Wars at War
Posted by PintofStout on June 6, 2008
A while ago, RecessiveGenes wrote about Unintended Consequences, where he provided a good definition and a few examples. Another example in the news several weeks ago (I’m waaay behind) – actually this news item pops up pretty regularly since the U.S. invaded Afghanistan – is the conflict arising between the War on Drugs (WoD) and the War on Terror (WoT). The Taliban, who was ousted from power a few months after giving shelter and support to the group who attacked the U.S. on September 11, 2001, and likely al-Qaida have been funding their Jihad and insurgent efforts with money made from the drug trade, specifically Afghan-grown and produced opium. James Emory, in an April 2008 Middle East Times article, has this to say:
…The Taliban made deals to allow opium cultivation and processing in return for political support and a cut of the profits.
A number of sources have linked Osama bin Laden and al-Qaida directly with the drug trade. One report states that prior to the defeat of the Taliban, bin Laden served as a middleman for Afghan opium traders, using his commissions to buy weapons and provide funding for his training camps.
“Al-Qaida and the Taliban are terrorists,” said Ashraf Haidari, political counselor at the Embassy of Afghanistan in Washington, D.C. “They work hand-in-hand so we really don’t differentiate between them. Narcotics are one source of funding for al-Qaida.” The Taliban Opium Connection
One might assume that the two “wars” are fighting in the same direction here, until it is realized that the WoD has dramatically raised the price of the product making it a viable source of funding for paramilitary activities. We don’t find terrorist organizations funding themselves by selling corn (though, with the ethanol subsidies, I wouldn’t be surprised) or tobacco because they are legally sanctioned and the price is low because of it. So the WoD created a market that contradicts the goals of the WoT.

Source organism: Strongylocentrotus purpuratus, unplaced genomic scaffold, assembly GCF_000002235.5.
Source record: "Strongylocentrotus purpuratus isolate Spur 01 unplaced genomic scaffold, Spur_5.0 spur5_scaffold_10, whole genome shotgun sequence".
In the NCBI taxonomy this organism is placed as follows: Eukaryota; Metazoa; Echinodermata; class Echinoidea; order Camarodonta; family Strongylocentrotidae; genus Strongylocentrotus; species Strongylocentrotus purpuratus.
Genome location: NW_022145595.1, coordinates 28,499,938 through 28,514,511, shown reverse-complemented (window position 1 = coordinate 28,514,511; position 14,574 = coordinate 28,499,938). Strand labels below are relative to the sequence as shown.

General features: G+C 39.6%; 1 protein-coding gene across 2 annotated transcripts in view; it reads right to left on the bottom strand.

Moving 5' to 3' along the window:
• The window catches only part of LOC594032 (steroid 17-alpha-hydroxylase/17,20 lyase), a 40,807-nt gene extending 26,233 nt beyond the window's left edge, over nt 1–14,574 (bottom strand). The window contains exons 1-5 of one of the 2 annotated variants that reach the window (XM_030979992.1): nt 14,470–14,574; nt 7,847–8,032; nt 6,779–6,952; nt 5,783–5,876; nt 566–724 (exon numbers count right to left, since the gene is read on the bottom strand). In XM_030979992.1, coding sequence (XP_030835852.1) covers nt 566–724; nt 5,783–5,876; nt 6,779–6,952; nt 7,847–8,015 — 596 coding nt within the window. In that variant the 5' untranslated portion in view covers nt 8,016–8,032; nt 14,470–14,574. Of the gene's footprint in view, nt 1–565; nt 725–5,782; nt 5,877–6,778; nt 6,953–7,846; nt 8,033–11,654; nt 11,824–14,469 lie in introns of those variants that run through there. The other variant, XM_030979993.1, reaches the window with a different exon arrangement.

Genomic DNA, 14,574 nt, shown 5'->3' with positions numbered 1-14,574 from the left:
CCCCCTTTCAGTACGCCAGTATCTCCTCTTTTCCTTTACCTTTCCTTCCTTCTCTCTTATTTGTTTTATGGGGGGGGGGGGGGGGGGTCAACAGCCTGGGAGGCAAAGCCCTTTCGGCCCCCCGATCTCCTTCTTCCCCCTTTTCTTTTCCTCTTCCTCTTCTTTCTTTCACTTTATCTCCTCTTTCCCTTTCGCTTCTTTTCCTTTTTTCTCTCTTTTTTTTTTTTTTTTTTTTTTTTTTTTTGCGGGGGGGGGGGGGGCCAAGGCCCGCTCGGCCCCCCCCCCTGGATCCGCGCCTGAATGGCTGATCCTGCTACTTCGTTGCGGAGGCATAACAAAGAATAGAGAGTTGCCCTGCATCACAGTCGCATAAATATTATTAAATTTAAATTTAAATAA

The contradiction isn’t simply economic, either. The WoD drives the farmers and producers of opium underground and into the protection of the Taliban and al-Qaida, placing them on the opposite side of the battle line. Jorrit Kamminga, Director of Policy Research at The Senlis Council in Paris, an international policy think tank, concurs in an opinion letter to the Independent paper in London on May 1, 2008. “However, the current strategy used to combat escalating opium production levels – forced poppy crop eradication – has destroyed the livelihoods of entire farming communities, driving them into the hands of the Taliban and putting UK troops at further risk,” Jorrit writes (Letter, Original Article). Scorched Earth policies have never won hearts and minds.
Besides sharing the hyperbolic name “war,” and despite their seeming contradictory tactics, the WoD and the WoT are in fact two different fronts in the same war. This war is a fight for control, a fight against personal freedom and personal morality. The governments of the U.S. and their allies try to police what one puts into one’s own body (and sometimes one’s mind) under the auspices of imposing some contrived public morality with their WoD, yet they condemn the Taliban for imposing their own (extreme Islamic) morality. I guess they just don’t like competition! Where the WoD is an open and violent front in this war for control, the WoT is mainly a propaganda front – a very active and violent propaganda. The message isn’t meant for those being bombed, though, it is meant for those most affected by it; the citizens of the United States. The propaganda is a kind of opiate to cow us by fear and distract us from a serious fleecing of our rights and dignity as sovereign beings. They could just give us the Afghan heroine, but that would be contradictory to the WoD and interfere with the sale of the sanctioned drugs of the pharmaceutical industry currently tasked with sedation.